This is, I find, a place of milestones. At breakfast, the table next to mine is a group celebrating a 65th birthday. They strike up a conversation, about learning to play the banjo, of all things, and all the films in which the instrument was used; Deliverance, Warren Beatty’s Bonnie and Clyde and Paint Your Wagon all come up and, then, one of the women says, “I’d always wished I’d learned to play the piano, but my fingers are too short.” She looked at one of her table mates and noticed her long, delicate hands. “You should learn,” she said, pointing to her digits. “You’ve got piano fingers.” To which her friend replied, “Oh, I’m too old.” She looked back at her flatly. “You’re never too old.”
I laugh, out loud: music to my ears. Sort of like Lizard Island. A place like this never gets old.
Today, I heard a kookaburra laugh.
Today, I walked through fire and then went on a walkabout in the rainforest.
A tree house – and not your old backyard tree fort, mind you – is seemingly suspended in mid-canopy; below, a river rushes, tumbling babblingly over the rocks it has honed to a smooth patina over the some 300 million years of its existence. Longevity of a different kind.
At Silky Oaks Lodge, the rainforest is the star attraction; if you saw the film Avatar, you’d know a little about what I’m going to describe next. You arrive, and the first thing you think is I am in a forest on Avatar’s Pandora. I laugh out loud, along with the kookaburra, at the sight of it. It’s said that James Cameron took, in part, the Daintree region as inspiration for his otherworldly location; yet here it is, right here on Mother Earth. Just like that imaginary planet, ancient trees pierce the sky, overgrown vines languidly drape, mammoth leaves fall or provide umbrella-like shade – yet there’s a hammock suspended on my timber tree house’s balcony, bringing me back to reality and suggesting a civilized afternoon siesta in the making. Just down the road is the Mossman Gorge Centre, a one-year-young indigenous culture complex, which takes people into the rainforest with guides and hosts who know their native lore — they are living native lore. Rodney, our guide, is an ex-Queensland cop who quit the race to get back to his roots. Mum was indigenous; Dad, a mix of Irish, Scottish; he’s an all-round Heinz 57. He welcomes us by walking us through the smoke of a campfire, a sort of cleansing/smudging that is said to purify us — and keep the mosquitoes at bay — before walking into this natural miracle of a forest.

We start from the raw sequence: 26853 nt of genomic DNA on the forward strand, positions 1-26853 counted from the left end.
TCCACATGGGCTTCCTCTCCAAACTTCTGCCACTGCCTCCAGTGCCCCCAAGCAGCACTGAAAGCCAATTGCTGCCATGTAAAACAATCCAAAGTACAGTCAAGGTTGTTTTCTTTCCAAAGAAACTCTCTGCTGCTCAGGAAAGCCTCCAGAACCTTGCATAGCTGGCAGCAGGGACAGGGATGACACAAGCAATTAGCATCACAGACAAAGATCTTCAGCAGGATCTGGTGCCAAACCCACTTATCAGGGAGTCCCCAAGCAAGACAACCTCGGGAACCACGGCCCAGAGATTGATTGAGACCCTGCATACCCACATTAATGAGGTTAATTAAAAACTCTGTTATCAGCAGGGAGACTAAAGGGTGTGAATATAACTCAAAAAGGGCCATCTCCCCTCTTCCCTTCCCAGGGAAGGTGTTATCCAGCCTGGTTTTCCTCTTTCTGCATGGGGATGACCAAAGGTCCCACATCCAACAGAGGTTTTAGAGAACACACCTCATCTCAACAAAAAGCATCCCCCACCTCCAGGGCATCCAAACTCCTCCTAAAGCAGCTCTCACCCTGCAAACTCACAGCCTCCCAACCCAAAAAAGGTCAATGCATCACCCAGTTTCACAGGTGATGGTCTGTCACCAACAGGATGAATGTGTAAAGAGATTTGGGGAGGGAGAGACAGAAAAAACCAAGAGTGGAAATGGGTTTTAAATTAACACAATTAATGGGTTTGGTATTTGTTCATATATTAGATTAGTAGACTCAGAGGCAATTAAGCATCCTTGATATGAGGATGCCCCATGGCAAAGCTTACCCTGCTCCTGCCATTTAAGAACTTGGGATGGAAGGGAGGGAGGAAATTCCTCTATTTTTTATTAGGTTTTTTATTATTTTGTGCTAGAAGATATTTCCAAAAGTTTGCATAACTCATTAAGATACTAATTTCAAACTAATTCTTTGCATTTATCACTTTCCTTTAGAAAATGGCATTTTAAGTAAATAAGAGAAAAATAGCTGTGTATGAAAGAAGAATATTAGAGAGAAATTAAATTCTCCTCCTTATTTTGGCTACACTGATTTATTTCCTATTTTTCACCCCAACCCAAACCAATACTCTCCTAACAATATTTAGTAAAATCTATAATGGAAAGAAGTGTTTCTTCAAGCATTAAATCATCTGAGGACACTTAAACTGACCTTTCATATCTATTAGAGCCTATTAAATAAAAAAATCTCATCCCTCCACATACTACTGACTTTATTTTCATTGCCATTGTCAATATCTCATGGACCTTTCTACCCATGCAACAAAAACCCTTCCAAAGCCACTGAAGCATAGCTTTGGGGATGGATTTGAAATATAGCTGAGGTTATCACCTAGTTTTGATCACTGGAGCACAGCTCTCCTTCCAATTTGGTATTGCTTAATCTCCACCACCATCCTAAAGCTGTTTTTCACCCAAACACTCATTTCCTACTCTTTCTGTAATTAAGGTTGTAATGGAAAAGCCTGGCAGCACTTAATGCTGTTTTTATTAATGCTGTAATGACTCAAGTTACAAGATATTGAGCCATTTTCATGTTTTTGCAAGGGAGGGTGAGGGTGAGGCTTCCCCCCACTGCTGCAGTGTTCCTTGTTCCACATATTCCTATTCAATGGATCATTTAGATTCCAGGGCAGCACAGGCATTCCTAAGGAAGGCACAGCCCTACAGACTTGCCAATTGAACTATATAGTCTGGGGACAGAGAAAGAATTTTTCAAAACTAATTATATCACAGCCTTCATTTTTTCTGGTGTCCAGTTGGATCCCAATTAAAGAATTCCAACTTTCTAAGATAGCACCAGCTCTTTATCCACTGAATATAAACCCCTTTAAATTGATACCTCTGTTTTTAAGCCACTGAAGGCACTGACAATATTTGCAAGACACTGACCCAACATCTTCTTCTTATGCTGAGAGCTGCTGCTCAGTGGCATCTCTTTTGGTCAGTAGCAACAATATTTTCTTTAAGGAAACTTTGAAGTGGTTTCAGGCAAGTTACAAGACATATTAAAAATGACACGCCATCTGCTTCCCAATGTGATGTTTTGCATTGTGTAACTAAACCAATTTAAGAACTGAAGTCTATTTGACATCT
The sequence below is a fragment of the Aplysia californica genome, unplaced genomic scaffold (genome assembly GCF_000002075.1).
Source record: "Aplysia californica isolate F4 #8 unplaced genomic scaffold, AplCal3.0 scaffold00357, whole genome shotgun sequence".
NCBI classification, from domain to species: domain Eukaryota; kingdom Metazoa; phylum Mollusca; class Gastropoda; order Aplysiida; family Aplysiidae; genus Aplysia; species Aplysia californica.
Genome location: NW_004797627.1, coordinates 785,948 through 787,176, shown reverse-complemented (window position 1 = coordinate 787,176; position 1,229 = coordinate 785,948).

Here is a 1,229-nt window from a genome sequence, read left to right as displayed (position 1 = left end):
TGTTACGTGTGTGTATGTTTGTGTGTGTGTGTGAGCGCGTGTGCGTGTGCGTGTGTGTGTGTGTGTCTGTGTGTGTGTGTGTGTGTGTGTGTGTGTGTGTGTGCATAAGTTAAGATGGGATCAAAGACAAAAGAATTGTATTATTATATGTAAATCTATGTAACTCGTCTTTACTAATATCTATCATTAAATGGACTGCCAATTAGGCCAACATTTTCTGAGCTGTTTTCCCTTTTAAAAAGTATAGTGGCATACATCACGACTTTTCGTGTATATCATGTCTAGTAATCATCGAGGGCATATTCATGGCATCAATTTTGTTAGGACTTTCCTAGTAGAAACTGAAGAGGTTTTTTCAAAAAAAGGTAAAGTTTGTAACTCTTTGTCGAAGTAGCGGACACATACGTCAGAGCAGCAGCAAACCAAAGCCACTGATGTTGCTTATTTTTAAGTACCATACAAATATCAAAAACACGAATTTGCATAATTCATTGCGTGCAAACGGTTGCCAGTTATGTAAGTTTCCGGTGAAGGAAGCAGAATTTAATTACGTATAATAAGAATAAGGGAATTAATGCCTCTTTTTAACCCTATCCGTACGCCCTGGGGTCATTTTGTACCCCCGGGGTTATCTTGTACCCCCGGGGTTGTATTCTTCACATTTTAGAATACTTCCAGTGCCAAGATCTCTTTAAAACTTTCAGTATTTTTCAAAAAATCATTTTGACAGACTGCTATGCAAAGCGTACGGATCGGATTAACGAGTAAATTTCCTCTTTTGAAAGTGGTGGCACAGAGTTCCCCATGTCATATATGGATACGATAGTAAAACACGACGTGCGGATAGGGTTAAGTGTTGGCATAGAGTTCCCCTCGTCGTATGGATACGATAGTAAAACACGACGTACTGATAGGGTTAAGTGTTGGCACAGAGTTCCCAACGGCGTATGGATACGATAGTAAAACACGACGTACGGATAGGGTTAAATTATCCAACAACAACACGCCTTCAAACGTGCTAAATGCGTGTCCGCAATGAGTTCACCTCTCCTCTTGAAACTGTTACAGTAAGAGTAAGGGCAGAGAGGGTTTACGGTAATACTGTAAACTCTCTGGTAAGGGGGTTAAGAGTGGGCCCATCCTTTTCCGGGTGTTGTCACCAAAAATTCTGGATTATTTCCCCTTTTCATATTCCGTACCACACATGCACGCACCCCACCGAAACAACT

Wherever you are, the river provides a soundtrack of forward movement — powerful enough to have fortified the old mill here; gentle enough to pool into picture-perfect swimming holes for a cool dip on a hot day. The creek that feeds into the Mossman River still provides drinking water for the surrounding area; yes, it’s still clean enough.
Back at Silky Oaks, the resident platypus makes a rare appearance at riverside. He’s sunning himself on this fine fall day and pays no mind to the voices that float down from our manmade tree-house perch. Here, there are small but luxurious pleasures: a sky-grazing open-sided restaurant with killer views and a kitchen that knows its way around complexity of flavours yet the simplicity of beautiful presentation and how to champion local bounty; a wine list that rivals the best in a big city; the lodge is Wi-Fi–enabled, and there’s a deep-blue pool that’s been modelled to look like a natural pond. Dutch expat Paul Van Min and his wife, Barbara, took over the property four years ago as a semi-retirement project and since, it has brought a sophistication to the area for which it’s been added to the Luxury Lodges of Australia portfolio. “This is a couples resort,” he says, “a place for our guests to reconnect, empty nesters whose children have flown; people with the time to appreciate what this place is.”
And people who love to laugh out loud.